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J Clin Invest. 1997 Feb 1;99(3):433-8.

The vascular effects of L-Arginine in humans. The role of endogenous insulin.

Author information

1
Department of Geriatrics and Metabolic Diseases, Second University of Naples, Italy.

Abstract

This study aimed at evaluating whether increased availability of the natural precursor of nitric oxide, L-arginine, could influence systemic hemodynamic and rheologic parameters in humans and whether the effects of L-arginine are mediated by endogenous insulin. 10 healthy young subjects participated in the following studies: study I, infusion of L-arginine (1 g/min for 30 min); study II, infusion of L-arginine plus octreotide (25 microg as i.v. bolus + 0.5 microg/min) to block endogenous insulin and glucagon secretion, plus replacement of basal insulin and glucagon; study III, infusion of L-arginine plus octreotide plus basal glucagon plus an insulin infusion designed to mimic the insulin response of study I. L-Arginine infusion significantly reduced systolic (11+/-3, mean+/-SE) and diastolic (8+/-2 mmHg, P < 0.001) blood pressure, platelet aggregation (20+/-4%), and blood viscosity (1.6+/-0.2 centipois, P < 0.01), and increased leg blood flow (97+/-16 ml/min), heart rate, and plasma catecholamine levels (P < 0.01). In study II, plasma insulin levels remained suppressed at baseline; in this condition, the vascular responses to L-arginine were significantly reduced, except for plasma catecholamines which did not change significantly. In study III, the plasma insulin response to L-arginine was reestablished; this was associated with hemodynamic and rheologic changes following L-arginine not significantly different from those recorded in study I. These findings show that systemic infusion of L-arginine in healthy subjects induces vasodilation and inhibits platelet aggregation and blood viscosity. These effects are mediated, in part, by endogenous released insulin.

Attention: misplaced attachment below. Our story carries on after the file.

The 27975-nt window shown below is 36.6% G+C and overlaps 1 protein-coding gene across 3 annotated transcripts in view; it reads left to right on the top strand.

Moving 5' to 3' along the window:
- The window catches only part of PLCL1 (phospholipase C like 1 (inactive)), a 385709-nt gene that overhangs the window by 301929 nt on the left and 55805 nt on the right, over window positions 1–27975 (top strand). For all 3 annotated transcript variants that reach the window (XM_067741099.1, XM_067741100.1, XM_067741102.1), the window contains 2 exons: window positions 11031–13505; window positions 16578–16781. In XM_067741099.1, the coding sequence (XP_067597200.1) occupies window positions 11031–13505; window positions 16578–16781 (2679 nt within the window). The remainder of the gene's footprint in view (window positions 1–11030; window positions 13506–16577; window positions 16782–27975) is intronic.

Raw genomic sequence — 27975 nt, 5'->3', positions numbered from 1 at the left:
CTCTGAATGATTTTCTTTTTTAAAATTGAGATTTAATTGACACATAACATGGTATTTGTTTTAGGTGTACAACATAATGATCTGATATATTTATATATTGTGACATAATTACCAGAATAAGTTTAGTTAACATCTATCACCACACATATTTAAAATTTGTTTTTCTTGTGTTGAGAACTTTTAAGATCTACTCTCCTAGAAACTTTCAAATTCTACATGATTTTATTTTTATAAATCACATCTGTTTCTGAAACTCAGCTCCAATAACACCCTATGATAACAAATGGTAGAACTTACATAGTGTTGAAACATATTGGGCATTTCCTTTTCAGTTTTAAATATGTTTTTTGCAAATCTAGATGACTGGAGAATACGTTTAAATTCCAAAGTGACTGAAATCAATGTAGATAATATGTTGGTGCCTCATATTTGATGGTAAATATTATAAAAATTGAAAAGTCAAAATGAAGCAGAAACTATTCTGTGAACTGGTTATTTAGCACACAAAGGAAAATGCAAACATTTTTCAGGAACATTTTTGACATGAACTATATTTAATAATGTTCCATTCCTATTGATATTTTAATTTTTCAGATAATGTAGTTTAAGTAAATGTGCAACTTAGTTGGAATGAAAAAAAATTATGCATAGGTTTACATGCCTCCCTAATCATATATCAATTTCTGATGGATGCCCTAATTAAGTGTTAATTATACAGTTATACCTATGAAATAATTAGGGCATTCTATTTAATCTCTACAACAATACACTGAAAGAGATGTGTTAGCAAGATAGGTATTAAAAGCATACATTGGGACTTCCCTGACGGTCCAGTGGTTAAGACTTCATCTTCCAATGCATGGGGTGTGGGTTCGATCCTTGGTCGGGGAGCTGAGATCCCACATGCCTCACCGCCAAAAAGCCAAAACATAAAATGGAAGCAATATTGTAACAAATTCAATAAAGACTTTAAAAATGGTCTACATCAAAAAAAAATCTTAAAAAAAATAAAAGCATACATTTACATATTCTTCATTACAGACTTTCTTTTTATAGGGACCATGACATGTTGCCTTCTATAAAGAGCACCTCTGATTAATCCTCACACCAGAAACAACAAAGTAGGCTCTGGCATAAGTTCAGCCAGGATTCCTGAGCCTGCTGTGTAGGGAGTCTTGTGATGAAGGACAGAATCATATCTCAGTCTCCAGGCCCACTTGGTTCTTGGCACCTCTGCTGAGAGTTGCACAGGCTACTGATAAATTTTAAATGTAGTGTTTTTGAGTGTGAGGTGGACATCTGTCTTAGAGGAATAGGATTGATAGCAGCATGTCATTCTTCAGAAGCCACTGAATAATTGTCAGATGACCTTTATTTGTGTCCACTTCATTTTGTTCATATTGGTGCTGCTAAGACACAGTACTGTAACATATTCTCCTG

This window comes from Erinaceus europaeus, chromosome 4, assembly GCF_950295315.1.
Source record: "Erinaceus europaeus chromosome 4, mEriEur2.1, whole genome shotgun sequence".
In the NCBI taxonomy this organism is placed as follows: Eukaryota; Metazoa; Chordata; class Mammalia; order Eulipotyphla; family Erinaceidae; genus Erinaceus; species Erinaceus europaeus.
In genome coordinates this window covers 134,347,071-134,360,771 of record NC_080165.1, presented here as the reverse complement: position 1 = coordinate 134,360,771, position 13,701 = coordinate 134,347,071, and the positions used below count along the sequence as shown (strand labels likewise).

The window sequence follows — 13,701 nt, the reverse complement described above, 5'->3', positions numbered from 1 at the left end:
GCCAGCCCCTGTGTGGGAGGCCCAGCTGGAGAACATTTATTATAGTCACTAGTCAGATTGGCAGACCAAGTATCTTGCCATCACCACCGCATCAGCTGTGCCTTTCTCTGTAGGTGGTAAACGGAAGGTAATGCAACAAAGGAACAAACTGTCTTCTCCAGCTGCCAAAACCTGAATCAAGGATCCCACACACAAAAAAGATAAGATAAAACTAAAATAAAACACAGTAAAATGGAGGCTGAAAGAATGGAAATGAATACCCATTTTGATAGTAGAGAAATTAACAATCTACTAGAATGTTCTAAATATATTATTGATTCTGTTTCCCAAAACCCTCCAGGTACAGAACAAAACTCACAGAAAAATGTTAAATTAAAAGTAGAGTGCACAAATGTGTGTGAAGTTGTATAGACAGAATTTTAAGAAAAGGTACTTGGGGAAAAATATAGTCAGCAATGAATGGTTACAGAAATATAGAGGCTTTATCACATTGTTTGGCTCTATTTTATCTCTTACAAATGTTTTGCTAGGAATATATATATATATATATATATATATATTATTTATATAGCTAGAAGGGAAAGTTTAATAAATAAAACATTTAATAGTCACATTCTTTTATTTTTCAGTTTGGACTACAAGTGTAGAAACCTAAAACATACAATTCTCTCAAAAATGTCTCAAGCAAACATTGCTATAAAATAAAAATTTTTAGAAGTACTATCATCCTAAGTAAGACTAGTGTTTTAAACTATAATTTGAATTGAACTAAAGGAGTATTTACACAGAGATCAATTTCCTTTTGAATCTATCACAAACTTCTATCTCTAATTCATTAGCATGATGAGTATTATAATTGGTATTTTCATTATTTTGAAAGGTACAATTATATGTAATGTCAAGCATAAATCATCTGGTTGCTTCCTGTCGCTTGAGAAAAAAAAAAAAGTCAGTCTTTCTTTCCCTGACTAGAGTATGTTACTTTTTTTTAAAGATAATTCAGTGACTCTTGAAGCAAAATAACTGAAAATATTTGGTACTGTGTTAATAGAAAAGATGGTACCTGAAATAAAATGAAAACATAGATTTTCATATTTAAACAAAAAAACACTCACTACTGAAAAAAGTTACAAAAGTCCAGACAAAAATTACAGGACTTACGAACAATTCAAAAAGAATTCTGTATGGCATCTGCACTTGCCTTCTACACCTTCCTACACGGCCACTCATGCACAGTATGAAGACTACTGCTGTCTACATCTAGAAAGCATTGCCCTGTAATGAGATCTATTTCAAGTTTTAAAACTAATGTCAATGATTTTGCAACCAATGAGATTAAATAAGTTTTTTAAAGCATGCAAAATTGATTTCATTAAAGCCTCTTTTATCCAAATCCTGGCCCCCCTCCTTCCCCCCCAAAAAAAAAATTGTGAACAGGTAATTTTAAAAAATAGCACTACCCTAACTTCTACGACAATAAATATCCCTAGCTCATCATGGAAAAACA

PMID:
9022076
PMCID:
PMC507816
DOI:
10.1172/JCI119177
[Indexed for MEDLINE]
Free PMC Article

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